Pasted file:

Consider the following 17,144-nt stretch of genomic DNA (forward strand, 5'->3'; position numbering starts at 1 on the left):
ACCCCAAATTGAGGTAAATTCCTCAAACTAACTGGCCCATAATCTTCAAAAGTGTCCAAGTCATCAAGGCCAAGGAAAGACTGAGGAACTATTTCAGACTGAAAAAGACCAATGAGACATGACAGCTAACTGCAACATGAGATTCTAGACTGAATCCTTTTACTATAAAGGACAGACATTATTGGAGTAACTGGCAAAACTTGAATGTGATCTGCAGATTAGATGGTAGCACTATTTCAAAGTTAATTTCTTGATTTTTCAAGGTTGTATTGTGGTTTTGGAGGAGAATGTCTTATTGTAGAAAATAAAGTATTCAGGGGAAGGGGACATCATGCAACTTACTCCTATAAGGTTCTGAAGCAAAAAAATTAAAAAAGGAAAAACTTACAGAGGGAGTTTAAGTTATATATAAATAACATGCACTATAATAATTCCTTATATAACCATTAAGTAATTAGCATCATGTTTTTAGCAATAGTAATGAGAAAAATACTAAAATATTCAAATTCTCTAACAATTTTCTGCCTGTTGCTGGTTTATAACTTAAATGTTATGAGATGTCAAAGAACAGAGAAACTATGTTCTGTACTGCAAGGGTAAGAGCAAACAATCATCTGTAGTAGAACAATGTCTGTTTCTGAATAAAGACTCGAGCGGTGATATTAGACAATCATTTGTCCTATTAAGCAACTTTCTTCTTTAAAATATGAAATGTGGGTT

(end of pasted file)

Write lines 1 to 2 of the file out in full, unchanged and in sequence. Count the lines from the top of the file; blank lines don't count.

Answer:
Consider the following 17,144-nt stretch of genomic DNA (forward strand, 5'->3'; position numbering starts at 1 on the left):
ACCCCAAATTGAGGTAAATTCCTCAAACTAACTGGCCCATAATCTTCAAAAGTGTCCAAGTCATCAAGGCCAAGGAAAGACTGAGGAACTATTTCAGACTGAAAAAGACCAATGAGACATGACAGCTAACTGCAACATGAGATTCTAGACTGAATCCTTTTACTATAAAGGACAGACATTATTGGAGTAACTGGCAAAACTTGAATGTGATCTGCAGATTAGATGGTAGCACTATTTCAAAGTTAATTTCTTGATTTTTCAAGGTTGTATTGTGGTTTTGGAGGAGAATGTCTTATTGTAGAAAATAAAGTATTCAGGGGAAGGGGACATCATGCAACTTACTCCTATAAGGTTCTGAAGCAAAAAAATTAAAAAAGGAAAAACTTACAGAGGGAGTTTAAGTTATATATAAATAACATGCACTATAATAATTCCTTATATAACCATTAAGTAATTAGCATCATGTTTTTAGCAATAGTAATGAGAAAAATACTAAAATATTCAAATTCTCTAACAATTTTCTGCCTGTTGCTGGTTTATAACTTAAATGTTATGAGATGTCAAAGAACAGAGAAACTATGTTCTGTACTGCAAGGGTAAGAGCAAACAATCATCTGTAGTAGAACAATGTCTGTTTCTGAATAAAGACTCGAGCGGTGATATTAGACAATCATTTGTCCTATTAAGCAACTTTCTTCTTTAAAATATGAAATGTGGGTT